Both microscopic colitis (MC) and ulcerative colitis (UC) can cause colon inflammation. But UC inflammation can be seen during a colonoscopy and may present blood in your stool, while MC is typically only seen under a microscope.
It’s estimated that
While both MC and UC cause colon inflammation, the biggest difference between these two conditions is that MC is typically only able to be seen under a microscope. There are some other more subtle differences in the symptoms like the presence of blood and mucus in stools though.
While both MC and UC are considered types of IBD, microscopic colitis is not related to ulcerative colitis (or Crohn’s disease).
On the other hand, one recent worldwide analysis showed results of 4.9 cases of collagenous colitis per 100,000 people and 5 cases of lymphocytic colitis per 100,000.
There are two different types of MC describing the changes in the tissue that are evident when viewed under a microscope called collagenous colitis and lymphocytic colitis.
Depending on which condition you’re living with, you may experience some of the same or different symptoms.
|Symptoms||Microscopic colitis (MC)||Ulcerative Colitis (UC)|
Symptoms of both MC and UC can vary in intensity from person to person. They can also change over time.
People may go through remission where they do not experience any symptoms, only to have old (or new) symptoms flare up again in the future.
There’s no current research proving MC turns into UC.
But a few cases have been reported. The number is so low it could be a chance association. There’s also a chance that the UC was just originally misdiagnosed as MC.
One way that MC and UC differ is that UC does have a risk for developing into colon cancer. At least
Diagnosis for MC or UC will typically first involve your doctor taking a thorough medical history and performing a physical exam.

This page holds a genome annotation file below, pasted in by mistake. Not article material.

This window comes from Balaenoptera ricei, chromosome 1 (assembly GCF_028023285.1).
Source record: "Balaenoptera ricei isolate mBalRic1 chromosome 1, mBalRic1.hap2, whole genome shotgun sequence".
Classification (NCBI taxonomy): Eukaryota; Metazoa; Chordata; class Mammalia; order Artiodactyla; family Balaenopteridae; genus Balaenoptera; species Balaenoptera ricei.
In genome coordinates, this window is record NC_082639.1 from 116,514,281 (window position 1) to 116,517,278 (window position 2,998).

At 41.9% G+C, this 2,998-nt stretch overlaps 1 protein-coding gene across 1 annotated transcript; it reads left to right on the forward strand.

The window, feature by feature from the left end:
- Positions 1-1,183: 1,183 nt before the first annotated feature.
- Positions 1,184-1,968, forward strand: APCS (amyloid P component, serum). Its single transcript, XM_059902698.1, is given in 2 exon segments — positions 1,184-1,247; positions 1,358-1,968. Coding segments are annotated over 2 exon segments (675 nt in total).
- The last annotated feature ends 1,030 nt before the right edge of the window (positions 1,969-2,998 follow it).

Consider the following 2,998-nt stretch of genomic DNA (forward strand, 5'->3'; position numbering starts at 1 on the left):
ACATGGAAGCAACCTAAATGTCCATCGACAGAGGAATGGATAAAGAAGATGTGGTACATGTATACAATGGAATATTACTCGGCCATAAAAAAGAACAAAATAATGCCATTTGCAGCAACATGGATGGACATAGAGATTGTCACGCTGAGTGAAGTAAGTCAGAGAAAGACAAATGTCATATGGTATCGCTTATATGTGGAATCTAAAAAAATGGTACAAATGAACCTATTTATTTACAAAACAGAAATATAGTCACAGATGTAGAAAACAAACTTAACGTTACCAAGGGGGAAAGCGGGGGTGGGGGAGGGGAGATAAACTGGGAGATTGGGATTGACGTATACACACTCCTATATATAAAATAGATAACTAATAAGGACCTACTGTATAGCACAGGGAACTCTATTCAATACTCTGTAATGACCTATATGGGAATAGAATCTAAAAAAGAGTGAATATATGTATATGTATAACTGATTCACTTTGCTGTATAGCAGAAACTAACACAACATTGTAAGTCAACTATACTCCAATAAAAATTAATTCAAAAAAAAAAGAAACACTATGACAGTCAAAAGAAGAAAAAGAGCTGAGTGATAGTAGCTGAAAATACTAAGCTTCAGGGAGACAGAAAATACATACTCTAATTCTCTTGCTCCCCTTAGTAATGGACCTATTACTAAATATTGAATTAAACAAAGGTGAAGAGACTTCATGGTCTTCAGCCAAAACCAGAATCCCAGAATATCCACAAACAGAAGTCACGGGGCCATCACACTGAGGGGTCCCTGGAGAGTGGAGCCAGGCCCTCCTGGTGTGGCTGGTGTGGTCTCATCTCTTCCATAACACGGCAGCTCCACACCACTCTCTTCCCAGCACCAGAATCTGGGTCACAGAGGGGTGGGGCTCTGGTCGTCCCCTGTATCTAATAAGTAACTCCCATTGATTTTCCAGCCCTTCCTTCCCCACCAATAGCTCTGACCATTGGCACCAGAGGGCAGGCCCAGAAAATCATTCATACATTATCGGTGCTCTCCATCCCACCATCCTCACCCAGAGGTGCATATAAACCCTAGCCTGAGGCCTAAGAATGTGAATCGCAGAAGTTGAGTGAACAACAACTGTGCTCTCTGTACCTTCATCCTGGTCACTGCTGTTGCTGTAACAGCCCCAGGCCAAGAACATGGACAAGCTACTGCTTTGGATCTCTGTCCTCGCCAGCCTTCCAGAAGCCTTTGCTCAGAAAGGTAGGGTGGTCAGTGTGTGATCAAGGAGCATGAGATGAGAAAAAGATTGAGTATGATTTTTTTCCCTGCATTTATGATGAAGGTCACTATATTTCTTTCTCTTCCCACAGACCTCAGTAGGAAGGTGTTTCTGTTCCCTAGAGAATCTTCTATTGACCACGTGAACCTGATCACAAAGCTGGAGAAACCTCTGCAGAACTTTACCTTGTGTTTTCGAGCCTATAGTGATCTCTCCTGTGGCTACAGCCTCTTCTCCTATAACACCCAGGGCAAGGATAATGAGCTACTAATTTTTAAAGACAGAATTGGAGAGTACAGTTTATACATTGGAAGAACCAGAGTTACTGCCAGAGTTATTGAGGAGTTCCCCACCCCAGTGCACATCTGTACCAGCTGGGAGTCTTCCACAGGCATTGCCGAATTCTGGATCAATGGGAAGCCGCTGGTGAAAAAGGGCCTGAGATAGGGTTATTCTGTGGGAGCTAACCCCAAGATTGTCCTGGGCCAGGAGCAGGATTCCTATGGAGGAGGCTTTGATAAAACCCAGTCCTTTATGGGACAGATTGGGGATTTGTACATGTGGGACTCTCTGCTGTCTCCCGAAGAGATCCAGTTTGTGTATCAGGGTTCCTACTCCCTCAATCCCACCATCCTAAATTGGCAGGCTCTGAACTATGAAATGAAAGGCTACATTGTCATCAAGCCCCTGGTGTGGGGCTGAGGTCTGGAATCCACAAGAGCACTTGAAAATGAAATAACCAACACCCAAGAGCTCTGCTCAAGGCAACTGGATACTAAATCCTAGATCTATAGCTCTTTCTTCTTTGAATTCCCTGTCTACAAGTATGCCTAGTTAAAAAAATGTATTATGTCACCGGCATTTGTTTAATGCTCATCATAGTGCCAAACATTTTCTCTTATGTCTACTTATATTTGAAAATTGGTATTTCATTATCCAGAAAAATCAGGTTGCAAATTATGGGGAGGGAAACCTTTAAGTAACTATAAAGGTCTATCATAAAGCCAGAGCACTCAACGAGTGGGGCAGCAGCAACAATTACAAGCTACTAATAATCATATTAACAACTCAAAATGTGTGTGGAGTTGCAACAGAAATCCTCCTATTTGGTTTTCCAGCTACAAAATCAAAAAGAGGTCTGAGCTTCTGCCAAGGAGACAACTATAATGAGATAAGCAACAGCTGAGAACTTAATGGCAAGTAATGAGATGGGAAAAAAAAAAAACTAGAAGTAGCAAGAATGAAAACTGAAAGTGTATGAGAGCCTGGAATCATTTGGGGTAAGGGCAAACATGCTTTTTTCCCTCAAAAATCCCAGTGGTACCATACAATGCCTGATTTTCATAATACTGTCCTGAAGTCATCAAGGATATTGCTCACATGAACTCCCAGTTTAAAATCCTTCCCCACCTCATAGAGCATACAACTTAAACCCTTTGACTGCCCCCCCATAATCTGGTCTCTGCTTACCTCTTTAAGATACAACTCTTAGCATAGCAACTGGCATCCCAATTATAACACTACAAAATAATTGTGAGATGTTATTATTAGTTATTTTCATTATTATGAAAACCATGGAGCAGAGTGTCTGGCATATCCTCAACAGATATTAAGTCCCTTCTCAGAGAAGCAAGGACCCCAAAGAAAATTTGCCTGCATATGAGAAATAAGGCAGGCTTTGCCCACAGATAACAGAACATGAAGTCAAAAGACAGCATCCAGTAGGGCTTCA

If your doctor suspects UC or MC, they may request that you have a colonoscopy performed. Evidence of UC will often be visible during this.
But they may not see anything even if you have MC. If MC is suspected, they’ll take a tissue sample during the colonoscopy and have it analyzed.
Your doctor may also do a stool or blood test to help diagnose UC.
Treatment for both MC and UC varies depending on the severity of the symptoms and the frequency of the flares. In severe cases, surgery may be required, but typically doctors first suggest medications and dietary adjustments.
In addition to changing any medications that may be causing MC or UC flares, your doctor may prescribe a variety of medications to decrease the inflammation and symptoms of MC and UC. These can include:
Your doctor may also suggest dietary changes to reduce inflammation if you MC and UC.
Lifestyle changes may also be helpful in reducing MC and UC pain. For example, if you have MC and smoke, your doctor will likely advise that you stop doing so as soon as possible. They may also ask you to reduce your alcohol intake or try to get 8 hours of sleep a night.
MC and UC are unrelated forms of IBD, but they have many overlapping symptoms.
While you may experience abdominal pain and frequent stools with both conditions, UC may also include blood or rectal bleeding. It’s also frequently able to be visually detected during a colonoscopy, while MC generally requires a microscope.
If you’re experiencing abdominal pain and issues with your stools, talk with a doctor so they can determine the exact cause and a treatment plan to reduce the symptoms you experience.